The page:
The creative results of an innovative project following the full life story of a single oak tree is set to inspire visitors to the Royal Botanic Garden Edinburgh (RBGE), from October 12 to December 2. Created by the Sylva Foundation, in partnership with artists and craftsmen from throughout Britain, the OneOak exhibition features some 50 items, ranging from a throne chair to tables, benches and wood block prints. All have been created with timbers from a 222-year-old oak tree felled on Blenheim Estate, near Oxford.
The tree was grown initially for its timber, being planted in 1788; the year The Times was first published, when Mozart was working on his last symphony and when the French Revolution was just beginning to stir. It became the most studied oak tree in Britain: it has been weighed, measured with lasers to create a 3D model, studied by a dendrochronologist, and had its carbon content estimated. It has also been featured by dozens of artists, sculptors and photographers. Now, it is being brought to Edinburgh thanks to funding from the Scottish Forestry Trust.
Chief Executive of the Sylva Foundation and project co-ordinator Dr Gabriel Hemery said: “After three years of hard work it has been immensely exciting to be able to bring together all the various elements of the OneOak project. We are able to show the public the stunning artwork, spell-binding films, earth-shattering science and a myriad of truly amazing wood-based products. The only products that we haven’t been able include in real life in the exhibition at RBGE will be a house and a boat!”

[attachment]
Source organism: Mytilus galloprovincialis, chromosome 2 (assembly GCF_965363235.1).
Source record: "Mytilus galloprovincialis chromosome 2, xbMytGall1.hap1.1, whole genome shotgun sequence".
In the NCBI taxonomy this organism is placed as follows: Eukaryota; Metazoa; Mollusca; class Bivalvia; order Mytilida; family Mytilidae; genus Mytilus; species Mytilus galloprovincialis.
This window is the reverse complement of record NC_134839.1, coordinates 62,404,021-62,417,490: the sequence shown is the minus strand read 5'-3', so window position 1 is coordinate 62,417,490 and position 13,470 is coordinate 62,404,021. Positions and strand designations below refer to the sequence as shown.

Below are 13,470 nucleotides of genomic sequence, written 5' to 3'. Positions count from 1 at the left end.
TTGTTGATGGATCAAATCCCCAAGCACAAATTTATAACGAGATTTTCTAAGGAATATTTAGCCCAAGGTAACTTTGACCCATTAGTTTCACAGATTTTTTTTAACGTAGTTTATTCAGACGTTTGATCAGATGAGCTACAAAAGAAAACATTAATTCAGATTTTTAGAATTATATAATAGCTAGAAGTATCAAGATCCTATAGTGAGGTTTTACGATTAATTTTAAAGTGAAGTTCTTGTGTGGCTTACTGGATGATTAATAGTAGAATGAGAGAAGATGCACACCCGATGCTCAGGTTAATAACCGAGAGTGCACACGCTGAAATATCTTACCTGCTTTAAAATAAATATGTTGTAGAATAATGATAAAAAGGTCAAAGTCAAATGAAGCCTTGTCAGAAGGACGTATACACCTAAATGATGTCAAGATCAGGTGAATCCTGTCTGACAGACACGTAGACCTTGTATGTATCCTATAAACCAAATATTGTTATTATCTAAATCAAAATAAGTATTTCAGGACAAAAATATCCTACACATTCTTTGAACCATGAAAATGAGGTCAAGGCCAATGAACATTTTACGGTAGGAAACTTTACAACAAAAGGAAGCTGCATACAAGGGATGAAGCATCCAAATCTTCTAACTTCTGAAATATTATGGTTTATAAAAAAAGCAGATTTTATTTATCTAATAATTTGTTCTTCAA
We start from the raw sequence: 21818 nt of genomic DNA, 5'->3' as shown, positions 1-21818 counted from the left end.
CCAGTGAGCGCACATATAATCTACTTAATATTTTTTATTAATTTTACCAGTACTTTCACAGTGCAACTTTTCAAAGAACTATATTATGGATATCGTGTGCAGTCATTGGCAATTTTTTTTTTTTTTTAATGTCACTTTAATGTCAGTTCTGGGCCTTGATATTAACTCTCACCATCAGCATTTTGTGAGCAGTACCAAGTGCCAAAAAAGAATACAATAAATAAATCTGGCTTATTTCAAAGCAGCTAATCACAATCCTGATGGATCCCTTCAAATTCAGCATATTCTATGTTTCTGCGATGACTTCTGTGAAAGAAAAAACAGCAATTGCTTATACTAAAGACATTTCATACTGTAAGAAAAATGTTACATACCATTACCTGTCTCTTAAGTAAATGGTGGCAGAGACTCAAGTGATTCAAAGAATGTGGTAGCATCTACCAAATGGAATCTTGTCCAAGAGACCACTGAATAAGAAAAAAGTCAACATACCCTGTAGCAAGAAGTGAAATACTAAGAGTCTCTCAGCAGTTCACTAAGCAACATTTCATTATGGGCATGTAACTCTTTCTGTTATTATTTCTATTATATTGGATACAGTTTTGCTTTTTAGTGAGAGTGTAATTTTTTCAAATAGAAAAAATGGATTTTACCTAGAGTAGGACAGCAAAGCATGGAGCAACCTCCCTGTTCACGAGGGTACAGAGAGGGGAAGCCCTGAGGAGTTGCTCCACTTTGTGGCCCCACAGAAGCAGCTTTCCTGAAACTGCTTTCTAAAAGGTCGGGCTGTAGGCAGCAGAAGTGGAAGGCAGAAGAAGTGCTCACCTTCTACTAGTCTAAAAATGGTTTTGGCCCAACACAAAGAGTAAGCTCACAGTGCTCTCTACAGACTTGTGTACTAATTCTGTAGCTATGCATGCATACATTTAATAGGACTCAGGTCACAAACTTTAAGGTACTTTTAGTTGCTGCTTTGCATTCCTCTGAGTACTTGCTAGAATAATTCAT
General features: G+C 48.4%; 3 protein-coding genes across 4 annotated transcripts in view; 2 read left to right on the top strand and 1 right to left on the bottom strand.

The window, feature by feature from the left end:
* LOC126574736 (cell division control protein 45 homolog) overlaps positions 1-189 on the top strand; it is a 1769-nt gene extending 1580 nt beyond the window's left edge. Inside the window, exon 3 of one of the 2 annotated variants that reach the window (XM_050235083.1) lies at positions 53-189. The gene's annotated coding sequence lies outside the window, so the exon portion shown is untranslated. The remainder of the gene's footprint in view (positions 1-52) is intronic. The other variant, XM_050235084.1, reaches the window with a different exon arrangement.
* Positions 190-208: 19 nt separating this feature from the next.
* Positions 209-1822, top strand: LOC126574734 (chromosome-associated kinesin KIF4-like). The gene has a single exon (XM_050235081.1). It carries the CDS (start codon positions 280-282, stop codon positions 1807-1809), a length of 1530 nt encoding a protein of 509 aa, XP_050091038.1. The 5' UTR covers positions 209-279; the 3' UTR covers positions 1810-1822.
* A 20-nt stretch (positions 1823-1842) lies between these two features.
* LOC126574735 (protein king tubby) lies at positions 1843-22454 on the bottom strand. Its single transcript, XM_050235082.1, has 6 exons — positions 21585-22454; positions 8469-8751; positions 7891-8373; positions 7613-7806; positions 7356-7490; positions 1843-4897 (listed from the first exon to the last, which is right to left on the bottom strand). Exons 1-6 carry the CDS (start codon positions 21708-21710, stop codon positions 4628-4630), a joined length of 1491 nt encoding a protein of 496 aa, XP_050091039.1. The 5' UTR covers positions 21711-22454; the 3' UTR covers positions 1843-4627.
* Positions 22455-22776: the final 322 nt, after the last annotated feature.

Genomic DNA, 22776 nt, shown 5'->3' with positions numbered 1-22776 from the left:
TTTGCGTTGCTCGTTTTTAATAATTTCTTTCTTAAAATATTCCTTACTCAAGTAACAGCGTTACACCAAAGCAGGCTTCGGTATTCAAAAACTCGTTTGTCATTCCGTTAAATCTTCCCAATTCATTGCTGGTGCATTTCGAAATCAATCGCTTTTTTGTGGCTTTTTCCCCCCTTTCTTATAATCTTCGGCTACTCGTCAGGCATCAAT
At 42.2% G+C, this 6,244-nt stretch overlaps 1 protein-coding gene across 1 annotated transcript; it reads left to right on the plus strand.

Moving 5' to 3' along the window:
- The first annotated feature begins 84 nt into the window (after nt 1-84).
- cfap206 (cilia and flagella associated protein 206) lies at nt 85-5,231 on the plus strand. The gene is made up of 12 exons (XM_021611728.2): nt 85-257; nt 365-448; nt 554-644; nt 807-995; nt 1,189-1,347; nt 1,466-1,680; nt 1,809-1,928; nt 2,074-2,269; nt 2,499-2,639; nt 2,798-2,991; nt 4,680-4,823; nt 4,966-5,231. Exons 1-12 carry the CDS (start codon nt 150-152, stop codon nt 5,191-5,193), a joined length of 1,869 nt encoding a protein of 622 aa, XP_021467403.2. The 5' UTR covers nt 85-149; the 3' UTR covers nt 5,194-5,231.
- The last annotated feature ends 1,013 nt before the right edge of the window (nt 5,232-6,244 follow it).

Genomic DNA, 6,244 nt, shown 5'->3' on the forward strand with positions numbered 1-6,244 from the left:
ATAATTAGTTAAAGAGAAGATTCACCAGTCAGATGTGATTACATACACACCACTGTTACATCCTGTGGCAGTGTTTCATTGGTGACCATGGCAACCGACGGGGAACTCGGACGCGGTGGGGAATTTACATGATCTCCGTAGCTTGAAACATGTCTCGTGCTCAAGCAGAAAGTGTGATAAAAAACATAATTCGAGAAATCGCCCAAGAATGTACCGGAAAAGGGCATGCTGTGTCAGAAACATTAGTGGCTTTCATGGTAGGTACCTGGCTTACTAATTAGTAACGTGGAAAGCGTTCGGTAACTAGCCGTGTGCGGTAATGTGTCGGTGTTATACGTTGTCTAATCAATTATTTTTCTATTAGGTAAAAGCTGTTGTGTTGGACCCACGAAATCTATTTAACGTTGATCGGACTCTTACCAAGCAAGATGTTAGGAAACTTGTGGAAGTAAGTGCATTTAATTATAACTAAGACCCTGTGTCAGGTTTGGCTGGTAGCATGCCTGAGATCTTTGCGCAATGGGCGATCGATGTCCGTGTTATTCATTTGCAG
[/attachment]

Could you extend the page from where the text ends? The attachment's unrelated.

OneOak items created for the project include: firewood, woodchip (to heat a house for 6 weeks), sawdust for smoking food by Raymond Blanc, charcoal, bracing beams for a house, transom beam in a boat rowed in the Queen’s Diamond Jubilee Flotilla, door and frame, chest, pedestal table, coffee table, throne chair, clock cabinet, lantern, moebius sculpture, jewellery, wooden clock, acorn oakbot sculpture from waste slabwood, memorial sculpture, carved bowls, carved spoons, turned bowls, sawdust for ceramics glazing, carvings, automata, commemorative garden bench by disabled workers, five benches for primary schools including the spiderbench, contemplation bench, MakeIT! bench national school design competition, nesting tables, fine furniture competition winner’s pieces, small craft items, deer, viola chin rest, printing blocks, relief carving, sounding bowl, wood ash and smoke-glazed ceramics, and a wooden clock. Below a piece created by Deana Lee using elements of the Oak!